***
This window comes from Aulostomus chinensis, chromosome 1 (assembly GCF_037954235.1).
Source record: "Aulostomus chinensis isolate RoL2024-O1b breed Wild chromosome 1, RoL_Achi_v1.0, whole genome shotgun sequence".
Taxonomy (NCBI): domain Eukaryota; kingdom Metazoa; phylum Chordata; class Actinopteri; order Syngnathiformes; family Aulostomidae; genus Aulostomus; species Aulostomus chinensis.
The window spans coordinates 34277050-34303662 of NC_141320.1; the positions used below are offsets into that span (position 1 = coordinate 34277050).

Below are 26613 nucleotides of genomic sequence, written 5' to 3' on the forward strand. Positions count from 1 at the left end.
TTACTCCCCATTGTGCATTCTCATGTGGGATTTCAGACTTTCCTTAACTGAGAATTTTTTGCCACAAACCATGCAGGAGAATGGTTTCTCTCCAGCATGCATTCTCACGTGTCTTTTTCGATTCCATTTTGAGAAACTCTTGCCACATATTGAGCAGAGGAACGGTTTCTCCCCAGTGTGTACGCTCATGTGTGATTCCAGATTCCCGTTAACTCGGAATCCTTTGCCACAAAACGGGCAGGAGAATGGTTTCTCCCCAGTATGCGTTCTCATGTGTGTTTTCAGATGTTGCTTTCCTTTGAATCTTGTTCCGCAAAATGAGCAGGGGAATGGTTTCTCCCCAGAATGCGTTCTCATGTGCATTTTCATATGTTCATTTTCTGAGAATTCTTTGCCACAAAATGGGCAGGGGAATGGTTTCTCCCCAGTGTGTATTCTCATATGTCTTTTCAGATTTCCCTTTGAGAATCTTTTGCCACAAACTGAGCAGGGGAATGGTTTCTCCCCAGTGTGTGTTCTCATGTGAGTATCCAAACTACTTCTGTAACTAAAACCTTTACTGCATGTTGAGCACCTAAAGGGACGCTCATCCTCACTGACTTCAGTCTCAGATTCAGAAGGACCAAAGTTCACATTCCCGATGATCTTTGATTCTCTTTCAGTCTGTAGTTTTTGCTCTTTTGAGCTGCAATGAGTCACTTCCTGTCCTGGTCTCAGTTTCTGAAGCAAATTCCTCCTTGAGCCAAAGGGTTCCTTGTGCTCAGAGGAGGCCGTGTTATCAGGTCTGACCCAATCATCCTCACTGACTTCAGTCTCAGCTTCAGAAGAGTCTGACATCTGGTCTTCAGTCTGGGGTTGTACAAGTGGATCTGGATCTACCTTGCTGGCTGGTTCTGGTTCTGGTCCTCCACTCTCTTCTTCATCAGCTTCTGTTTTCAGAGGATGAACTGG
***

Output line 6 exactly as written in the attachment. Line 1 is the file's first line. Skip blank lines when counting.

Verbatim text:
TTACTCCCCATTGTGCATTCTCATGTGGGATTTCAGACTTTCCTTAACTGAGAATTTTTTGCCACAAACCATGCAGGAGAATGGTTTCTCTCCAGCATGCATTCTCACGTGTCTTTTTCGATTCCATTTTGAGAAACTCTTGCCACATATTGAGCAGAGGAACGGTTTCTCCCCAGTGTGTACGCTCATGTGTGATTCCAGATTCCCGTTAACTCGGAATCCTTTGCCACAAAACGGGCAGGAGAATGGTTTCTCCCCAGTATGCGTTCTCATGTGTGTTTTCAGATGTTGCTTTCCTTTGAATCTTGTTCCGCAAAATGAGCAGGGGAATGGTTTCTCCCCAGAATGCGTTCTCATGTGCATTTTCATATGTTCATTTTCTGAGAATTCTTTGCCACAAAATGGGCAGGGGAATGGTTTCTCCCCAGTGTGTATTCTCATATGTCTTTTCAGATTTCCCTTTGAGAATCTTTTGCCACAAACTGAGCAGGGGAATGGTTTCTCCCCAGTGTGTGTTCTCATGTGAGTATCCAAACTACTTCTGTAACTAAAACCTTTACTGCATGTTGAGCACCTAAAGGGACGCTCATCCTCACTGACTTCAGTCTCAGATTCAGAAGGACCAAAGTTCACATTCCCGATGATCTTTGATTCTCTTTCAGTCTGTAGTTTTTGCTCTTTTGAGCTGCAATGAGTCACTTCCTGTCCTGGTCTCAGTTTCTGAAGCAAATTCCTCCTTGAGCCAAAGGGTTCCTTGTGCTCAGAGGAGGCCGTGTTATCAGGTCTGACCCAATCATCCTCACTGACTTCAGTCTCAGCTTCAGAAGAGTCTGACATCTGGTCTTCAGTCTGGGGTTGTACAAGTGGATCTGGATCTACCTTGCTGGCTGGTTCTGGTTCTGGTCCTCCACTCTCTTCTTCATCAGCTTCTGTTTTCAGAGGATGAACTGG